Páll is an artistic and sensitive young man. Getting dumped by his girlfriend, Dagny, triggers his descent into madness. We follow him on his way to what seems like inevitable doom; at home... See full summary »
Is he the village idiot or a genius in disguise? 17 year old Noi drifts through life on a remote fjord in the north of Iceland. In winter, the fjord is cut off from the outside world, ... See full summary »
Thirty-year-old Hlynur still lives with his mother and spends his days drinking, watching porn and surfing the net while living off unemployment checks. A girl is interested in him, but he ... See full summary »
Hilmir Snær Guðnason,
Hanna María Karlsdóttir
June 1946: Stalin invites Russian emigres to return to the motherland. It's a trap: when a ship-load from France arrives in Odessa, only a physician and his family are spared execution or ... See full summary »
A 40-year-old is hiding in a self-made prison of mundane life. The film opens as he finally becomes resolved to dare gaze at and come to terms with someone's totally different life. His unthinkable past. He turbulently sheds the cobwebs to find that light and happiness have been awaiting him. And this potentially cold cinematic knock on life's door becomes a defiantly uplifting work of art. Written by
As I was watching this film I realized once again how lucky we are to have other sources of film than Hollywood. The plot repeatedly comes to a stop, in order to allow the full development of a moment - a child listening to the sounds of a new born baby in the night, the long wait by fisherman families at a dock for the return of a capsized boat (along with the discovery of who perished) - the repeated view of the great mountain above the village, the perilous threat of the sea, the family breakfast and bedroom moments, ... the short telephone call to his love, announcing that he was joining his life to hers. So much interior development. Which is where it occurs, right? The film passes a key test of quality for me - one week after viewing I am still thinking and remembering it with interest and pleasure.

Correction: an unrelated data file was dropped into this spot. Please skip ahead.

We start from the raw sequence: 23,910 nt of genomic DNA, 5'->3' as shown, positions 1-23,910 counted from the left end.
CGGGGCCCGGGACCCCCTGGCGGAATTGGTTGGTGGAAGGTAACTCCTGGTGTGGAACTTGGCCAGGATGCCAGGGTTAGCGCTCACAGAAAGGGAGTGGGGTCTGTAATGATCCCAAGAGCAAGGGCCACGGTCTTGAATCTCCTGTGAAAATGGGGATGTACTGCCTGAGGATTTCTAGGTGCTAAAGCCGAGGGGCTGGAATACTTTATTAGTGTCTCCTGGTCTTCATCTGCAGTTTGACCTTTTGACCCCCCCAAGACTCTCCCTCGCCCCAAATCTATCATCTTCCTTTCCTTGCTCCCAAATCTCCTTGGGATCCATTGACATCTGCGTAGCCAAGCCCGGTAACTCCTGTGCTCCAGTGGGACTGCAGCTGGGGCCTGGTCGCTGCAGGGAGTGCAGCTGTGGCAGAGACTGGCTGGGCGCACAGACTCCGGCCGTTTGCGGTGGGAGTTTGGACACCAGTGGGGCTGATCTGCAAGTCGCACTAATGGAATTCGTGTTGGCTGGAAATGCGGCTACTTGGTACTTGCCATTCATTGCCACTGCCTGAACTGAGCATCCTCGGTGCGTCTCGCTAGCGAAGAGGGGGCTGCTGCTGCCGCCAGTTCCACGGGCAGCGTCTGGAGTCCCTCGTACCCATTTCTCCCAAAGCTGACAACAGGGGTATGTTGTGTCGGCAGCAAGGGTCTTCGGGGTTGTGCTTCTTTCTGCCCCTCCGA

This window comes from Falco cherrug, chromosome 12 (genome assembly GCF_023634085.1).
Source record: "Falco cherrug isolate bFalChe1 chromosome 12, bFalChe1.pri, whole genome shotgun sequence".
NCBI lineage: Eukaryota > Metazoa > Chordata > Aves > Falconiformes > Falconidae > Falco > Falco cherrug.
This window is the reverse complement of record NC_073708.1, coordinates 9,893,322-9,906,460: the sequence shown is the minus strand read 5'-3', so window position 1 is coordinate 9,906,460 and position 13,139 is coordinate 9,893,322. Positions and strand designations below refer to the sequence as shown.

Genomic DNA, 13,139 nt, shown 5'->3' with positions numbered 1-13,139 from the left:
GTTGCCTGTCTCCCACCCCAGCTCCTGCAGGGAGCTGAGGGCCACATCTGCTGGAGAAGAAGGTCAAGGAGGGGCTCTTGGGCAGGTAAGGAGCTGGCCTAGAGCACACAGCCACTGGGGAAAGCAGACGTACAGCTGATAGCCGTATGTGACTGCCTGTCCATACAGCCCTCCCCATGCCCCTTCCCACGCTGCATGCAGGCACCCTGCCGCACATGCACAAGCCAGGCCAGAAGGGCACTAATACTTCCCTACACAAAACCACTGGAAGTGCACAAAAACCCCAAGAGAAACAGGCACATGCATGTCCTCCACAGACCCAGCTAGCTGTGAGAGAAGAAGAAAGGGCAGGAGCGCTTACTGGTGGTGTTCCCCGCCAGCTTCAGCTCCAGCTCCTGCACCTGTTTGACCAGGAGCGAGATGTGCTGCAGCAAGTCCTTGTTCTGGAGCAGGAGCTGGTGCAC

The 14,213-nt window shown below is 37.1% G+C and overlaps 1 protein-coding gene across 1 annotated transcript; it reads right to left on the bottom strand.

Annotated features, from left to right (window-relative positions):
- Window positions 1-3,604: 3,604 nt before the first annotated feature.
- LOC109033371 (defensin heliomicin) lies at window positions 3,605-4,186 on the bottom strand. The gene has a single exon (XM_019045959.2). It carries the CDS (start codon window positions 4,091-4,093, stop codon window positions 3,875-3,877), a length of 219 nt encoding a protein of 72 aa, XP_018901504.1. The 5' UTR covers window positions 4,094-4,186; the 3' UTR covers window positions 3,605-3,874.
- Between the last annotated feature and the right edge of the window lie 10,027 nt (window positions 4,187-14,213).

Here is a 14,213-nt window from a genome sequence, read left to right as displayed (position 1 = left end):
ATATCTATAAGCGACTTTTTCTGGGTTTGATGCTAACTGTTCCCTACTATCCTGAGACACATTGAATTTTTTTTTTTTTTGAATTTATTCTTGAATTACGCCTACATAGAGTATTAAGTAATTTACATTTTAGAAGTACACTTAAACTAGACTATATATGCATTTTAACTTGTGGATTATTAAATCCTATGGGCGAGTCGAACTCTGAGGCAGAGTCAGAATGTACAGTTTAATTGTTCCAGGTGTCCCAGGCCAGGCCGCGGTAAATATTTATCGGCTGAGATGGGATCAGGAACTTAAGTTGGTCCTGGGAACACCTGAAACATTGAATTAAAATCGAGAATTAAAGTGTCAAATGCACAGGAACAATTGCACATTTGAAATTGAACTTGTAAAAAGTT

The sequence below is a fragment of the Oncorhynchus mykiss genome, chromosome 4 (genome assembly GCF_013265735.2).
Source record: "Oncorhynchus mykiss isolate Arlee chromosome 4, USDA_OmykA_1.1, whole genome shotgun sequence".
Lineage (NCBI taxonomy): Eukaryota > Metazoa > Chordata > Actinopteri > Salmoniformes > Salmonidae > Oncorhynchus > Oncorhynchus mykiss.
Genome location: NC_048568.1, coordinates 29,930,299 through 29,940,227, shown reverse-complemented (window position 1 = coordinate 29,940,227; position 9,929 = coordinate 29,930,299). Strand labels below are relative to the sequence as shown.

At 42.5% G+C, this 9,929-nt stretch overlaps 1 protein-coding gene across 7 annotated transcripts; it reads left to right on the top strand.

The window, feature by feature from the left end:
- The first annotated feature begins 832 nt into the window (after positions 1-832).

Caveat: I'm Icelandic myself (i.e., my Grandfather was) - but wouldn't have a problem panning a poor quality Icelandic film.
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